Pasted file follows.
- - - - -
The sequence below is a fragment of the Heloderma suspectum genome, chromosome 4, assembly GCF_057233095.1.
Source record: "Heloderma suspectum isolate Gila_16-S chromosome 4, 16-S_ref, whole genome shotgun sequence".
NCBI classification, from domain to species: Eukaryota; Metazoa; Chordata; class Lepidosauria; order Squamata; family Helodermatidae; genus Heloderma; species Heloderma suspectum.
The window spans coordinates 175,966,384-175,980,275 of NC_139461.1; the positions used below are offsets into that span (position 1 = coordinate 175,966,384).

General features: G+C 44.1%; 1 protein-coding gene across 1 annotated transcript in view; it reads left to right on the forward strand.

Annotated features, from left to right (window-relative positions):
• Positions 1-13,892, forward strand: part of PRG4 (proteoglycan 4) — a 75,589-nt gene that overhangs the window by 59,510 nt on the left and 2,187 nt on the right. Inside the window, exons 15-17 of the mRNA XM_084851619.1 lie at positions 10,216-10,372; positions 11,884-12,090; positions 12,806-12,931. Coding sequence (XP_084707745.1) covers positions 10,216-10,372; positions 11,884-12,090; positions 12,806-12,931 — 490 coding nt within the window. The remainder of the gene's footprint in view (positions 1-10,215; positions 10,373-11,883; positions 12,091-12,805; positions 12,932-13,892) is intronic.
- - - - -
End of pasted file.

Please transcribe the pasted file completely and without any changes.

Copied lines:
The sequence below is a fragment of the Heloderma suspectum genome, chromosome 4, assembly GCF_057233095.1.
Source record: "Heloderma suspectum isolate Gila_16-S chromosome 4, 16-S_ref, whole genome shotgun sequence".
NCBI classification, from domain to species: Eukaryota; Metazoa; Chordata; class Lepidosauria; order Squamata; family Helodermatidae; genus Heloderma; species Heloderma suspectum.
The window spans coordinates 175,966,384-175,980,275 of NC_139461.1; the positions used below are offsets into that span (position 1 = coordinate 175,966,384).

General features: G+C 44.1%; 1 protein-coding gene across 1 annotated transcript in view; it reads left to right on the forward strand.

Annotated features, from left to right (window-relative positions):
• Positions 1-13,892, forward strand: part of PRG4 (proteoglycan 4) — a 75,589-nt gene that overhangs the window by 59,510 nt on the left and 2,187 nt on the right. Inside the window, exons 15-17 of the mRNA XM_084851619.1 lie at positions 10,216-10,372; positions 11,884-12,090; positions 12,806-12,931. Coding sequence (XP_084707745.1) covers positions 10,216-10,372; positions 11,884-12,090; positions 12,806-12,931 — 490 coding nt within the window. The remainder of the gene's footprint in view (positions 1-10,215; positions 10,373-11,883; positions 12,091-12,805; positions 12,932-13,892) is intronic.